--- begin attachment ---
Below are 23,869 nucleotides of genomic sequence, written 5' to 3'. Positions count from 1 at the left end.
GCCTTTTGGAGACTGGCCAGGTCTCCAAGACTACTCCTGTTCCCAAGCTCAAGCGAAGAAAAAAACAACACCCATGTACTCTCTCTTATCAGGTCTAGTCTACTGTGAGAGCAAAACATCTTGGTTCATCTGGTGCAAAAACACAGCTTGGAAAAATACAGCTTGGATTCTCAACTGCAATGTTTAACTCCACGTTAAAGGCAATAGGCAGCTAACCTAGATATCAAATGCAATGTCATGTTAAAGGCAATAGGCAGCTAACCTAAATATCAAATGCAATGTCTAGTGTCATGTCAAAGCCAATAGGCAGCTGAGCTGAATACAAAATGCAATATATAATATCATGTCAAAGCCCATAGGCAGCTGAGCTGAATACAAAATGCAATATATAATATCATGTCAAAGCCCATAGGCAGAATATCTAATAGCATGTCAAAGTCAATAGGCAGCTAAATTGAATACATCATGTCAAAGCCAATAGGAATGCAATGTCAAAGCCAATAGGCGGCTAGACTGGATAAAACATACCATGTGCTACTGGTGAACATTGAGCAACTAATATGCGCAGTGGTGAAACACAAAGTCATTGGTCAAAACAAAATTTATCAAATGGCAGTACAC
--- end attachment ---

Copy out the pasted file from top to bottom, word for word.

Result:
Below are 23,869 nucleotides of genomic sequence, written 5' to 3'. Positions count from 1 at the left end.
GCCTTTTGGAGACTGGCCAGGTCTCCAAGACTACTCCTGTTCCCAAGCTCAAGCGAAGAAAAAAACAACACCCATGTACTCTCTCTTATCAGGTCTAGTCTACTGTGAGAGCAAAACATCTTGGTTCATCTGGTGCAAAAACACAGCTTGGAAAAATACAGCTTGGATTCTCAACTGCAATGTTTAACTCCACGTTAAAGGCAATAGGCAGCTAACCTAGATATCAAATGCAATGTCATGTTAAAGGCAATAGGCAGCTAACCTAAATATCAAATGCAATGTCTAGTGTCATGTCAAAGCCAATAGGCAGCTGAGCTGAATACAAAATGCAATATATAATATCATGTCAAAGCCCATAGGCAGCTGAGCTGAATACAAAATGCAATATATAATATCATGTCAAAGCCCATAGGCAGAATATCTAATAGCATGTCAAAGTCAATAGGCAGCTAAATTGAATACATCATGTCAAAGCCAATAGGAATGCAATGTCAAAGCCAATAGGCGGCTAGACTGGATAAAACATACCATGTGCTACTGGTGAACATTGAGCAACTAATATGCGCAGTGGTGAAACACAAAGTCATTGGTCAAAACAAAATTTATCAAATGGCAGTACAC